Archive - July 2017

My Daughter’s Teachings

My Daughter’s Teachings


Preface:  As many of you know I had a stillborn daughter 11 years ago today.  I am not writing this to look for sympathy, or validation, but to simply express how I feel.  I am not really even sure how I feel but have had a swell of emotion today that has not been present in my soul and in my tears for many years.  I am certain I am being directed to take the swirl of thoughts in my head and work on organizing them.  I thank anyone reading this for their patience with my clumsy words as I struggle to express my feelings.  I hope however, that some comfort or tidbit will reach you where ever you are in your day.

Happy Birthday Margaret,

I visited your grave today, as I do every year.  It is almost embarrassing that I only go once each year.  Your tiny body is only a few miles away yet I busy myself with the mundane tasks that fill my day.  I get it, there is no real part of you that is in the ground, that thought is silly.  You are infinitely far away yet permanently close to me.  Perhaps it is my under developed sense of the universe that keeps me tethered to what I can see and touch.  I do know this, it is hard to walk up to your marker, the only real thing that ties you to this mortal plane, and look at the state of things.  Your name could not be read, covered with dirt, weeds wandering aimlessly across the smooth granite, almost as if they don’t care.  I apologize for not being a better steward of your home.

As I scratch and wipe at the words etched so professionally across the slab tears well up.  Eleven years ago I wiped those same tears away.  Hell, they are streaming even as I write.  I am not sure if it is simple OCD that makes me struggle to see the disarray or if I detest what it represents to me.  Fists full of grass are no match for my persistence, the dirt is fine, almost like powdered sugar.  It brushes away with ease, the hard part is getting it out of the porous carvings.  I think it makes me cry because there is such a strong tie to the event of your birth and death.  It feels like a teaching moment, you remind me that you can clear away the dirt, I can scratch and yank at my past sins and failures, they will come out, they can be wiped away if I try.  It strikes me that once a year I come and reset the grave site yet I rarely reset my own life, my own heart.  I smiled in wonder, a perfect little soul, whom I never watched draw breath, is teaching me.  It’s a wonder I have made it this far in life.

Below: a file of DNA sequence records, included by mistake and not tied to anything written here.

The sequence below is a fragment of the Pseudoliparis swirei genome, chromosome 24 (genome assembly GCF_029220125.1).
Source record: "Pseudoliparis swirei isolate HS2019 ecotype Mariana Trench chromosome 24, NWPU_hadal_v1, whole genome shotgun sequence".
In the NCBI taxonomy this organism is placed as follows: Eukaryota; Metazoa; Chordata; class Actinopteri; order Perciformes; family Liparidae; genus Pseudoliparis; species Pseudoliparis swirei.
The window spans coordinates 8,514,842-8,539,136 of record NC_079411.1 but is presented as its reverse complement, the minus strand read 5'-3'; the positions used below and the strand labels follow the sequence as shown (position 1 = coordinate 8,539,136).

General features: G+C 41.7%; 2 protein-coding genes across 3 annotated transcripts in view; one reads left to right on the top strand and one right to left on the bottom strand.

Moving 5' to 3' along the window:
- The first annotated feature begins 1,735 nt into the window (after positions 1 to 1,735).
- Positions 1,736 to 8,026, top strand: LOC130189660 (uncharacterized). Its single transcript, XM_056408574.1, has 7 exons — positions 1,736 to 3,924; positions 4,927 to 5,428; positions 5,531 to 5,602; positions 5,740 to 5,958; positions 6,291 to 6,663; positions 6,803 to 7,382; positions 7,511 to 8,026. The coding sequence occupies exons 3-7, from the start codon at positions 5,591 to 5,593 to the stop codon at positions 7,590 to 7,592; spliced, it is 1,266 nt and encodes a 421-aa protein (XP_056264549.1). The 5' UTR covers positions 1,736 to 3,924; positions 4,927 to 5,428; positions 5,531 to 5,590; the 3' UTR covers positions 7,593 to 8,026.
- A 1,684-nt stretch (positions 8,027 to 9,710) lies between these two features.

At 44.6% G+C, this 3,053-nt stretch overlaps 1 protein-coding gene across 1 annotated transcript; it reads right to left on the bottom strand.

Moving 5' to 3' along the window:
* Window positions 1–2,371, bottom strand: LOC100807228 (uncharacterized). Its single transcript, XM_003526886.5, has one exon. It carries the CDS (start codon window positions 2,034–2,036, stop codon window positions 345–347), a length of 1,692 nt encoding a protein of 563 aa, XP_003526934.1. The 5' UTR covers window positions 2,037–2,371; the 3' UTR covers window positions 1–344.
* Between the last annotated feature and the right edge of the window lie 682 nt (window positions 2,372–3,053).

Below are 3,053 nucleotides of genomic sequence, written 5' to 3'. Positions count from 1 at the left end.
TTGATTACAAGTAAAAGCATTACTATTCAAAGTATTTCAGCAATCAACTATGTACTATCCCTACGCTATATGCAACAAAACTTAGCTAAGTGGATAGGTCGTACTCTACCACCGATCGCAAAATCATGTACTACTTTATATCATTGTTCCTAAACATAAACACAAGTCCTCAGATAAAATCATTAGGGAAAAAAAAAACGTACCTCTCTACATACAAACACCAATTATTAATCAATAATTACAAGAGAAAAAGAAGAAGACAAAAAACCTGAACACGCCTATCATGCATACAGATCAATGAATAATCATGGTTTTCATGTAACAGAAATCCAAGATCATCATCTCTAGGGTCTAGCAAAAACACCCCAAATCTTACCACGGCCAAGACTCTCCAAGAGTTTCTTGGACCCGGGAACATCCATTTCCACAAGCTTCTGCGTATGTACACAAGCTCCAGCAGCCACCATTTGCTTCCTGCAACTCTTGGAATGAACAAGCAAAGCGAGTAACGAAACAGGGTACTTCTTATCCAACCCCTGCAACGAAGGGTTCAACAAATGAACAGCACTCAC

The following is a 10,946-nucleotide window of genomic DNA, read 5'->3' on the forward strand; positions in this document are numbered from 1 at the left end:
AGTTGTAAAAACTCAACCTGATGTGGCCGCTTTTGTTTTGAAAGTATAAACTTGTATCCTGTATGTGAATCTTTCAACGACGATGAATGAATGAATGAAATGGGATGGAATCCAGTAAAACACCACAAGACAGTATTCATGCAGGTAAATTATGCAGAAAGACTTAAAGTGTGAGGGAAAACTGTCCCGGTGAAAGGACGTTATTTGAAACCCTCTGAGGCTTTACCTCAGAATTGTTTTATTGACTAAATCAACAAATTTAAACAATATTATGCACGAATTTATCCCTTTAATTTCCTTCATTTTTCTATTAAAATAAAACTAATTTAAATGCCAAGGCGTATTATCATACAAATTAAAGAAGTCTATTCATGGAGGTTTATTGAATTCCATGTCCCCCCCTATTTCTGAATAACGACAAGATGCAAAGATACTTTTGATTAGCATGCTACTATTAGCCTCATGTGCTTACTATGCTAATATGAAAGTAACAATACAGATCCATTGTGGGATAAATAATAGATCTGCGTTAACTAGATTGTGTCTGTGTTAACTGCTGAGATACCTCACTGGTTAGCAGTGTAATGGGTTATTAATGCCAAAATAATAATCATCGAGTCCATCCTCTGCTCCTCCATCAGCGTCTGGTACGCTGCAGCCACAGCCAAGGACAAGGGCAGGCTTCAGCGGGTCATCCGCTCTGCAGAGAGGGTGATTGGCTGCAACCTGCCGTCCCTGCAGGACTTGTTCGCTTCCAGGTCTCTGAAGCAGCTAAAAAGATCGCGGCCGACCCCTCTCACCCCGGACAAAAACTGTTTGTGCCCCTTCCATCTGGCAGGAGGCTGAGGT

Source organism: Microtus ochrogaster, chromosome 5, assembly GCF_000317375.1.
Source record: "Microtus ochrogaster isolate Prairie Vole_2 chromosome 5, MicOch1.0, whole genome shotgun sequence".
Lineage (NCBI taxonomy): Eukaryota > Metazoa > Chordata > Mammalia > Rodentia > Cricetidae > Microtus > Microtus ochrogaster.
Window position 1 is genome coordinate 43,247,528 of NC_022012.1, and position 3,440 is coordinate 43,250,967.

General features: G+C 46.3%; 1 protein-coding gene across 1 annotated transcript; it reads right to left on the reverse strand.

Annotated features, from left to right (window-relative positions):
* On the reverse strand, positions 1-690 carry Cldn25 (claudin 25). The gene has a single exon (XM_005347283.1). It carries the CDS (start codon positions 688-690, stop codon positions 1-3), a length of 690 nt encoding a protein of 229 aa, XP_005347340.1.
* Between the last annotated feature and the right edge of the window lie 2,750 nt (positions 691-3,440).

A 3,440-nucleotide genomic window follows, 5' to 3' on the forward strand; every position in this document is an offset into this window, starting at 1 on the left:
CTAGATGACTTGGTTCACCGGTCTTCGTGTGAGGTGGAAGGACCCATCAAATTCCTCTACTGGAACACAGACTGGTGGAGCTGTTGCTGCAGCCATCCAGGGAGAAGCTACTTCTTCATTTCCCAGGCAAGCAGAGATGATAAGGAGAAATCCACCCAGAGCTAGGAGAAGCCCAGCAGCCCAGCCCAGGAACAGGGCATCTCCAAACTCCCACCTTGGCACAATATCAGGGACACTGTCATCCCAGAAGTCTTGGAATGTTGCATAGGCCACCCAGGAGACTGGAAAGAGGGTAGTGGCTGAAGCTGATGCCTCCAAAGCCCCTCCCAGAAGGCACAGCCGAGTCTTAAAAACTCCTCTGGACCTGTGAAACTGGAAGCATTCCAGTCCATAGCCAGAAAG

Don’t get me wrong, I think of that unimaginable day more often than I should.  Sadly, or thankfully, time begins to dull the sharp edges and the pain becomes something akin to a bruise, not a knife.  I search the deep recesses of my mind for details, they too are harder and harder to pinpoint.  But what is not hard to pinpoint is the emotions that come with the loss.  I am grateful you were born, I remember holding you and being so proud of how perfect you were.  You were perfect, never a single sin, never a bad thought, never a harsh word that you can’t take back.  You had only ever felt love, I cling to the notion that there was no pain in your death.  You only ever found nourishment from you mothers love.  You only ever heard my voice sing to you, never yell or be a clumsy parent.  There is my next lesson.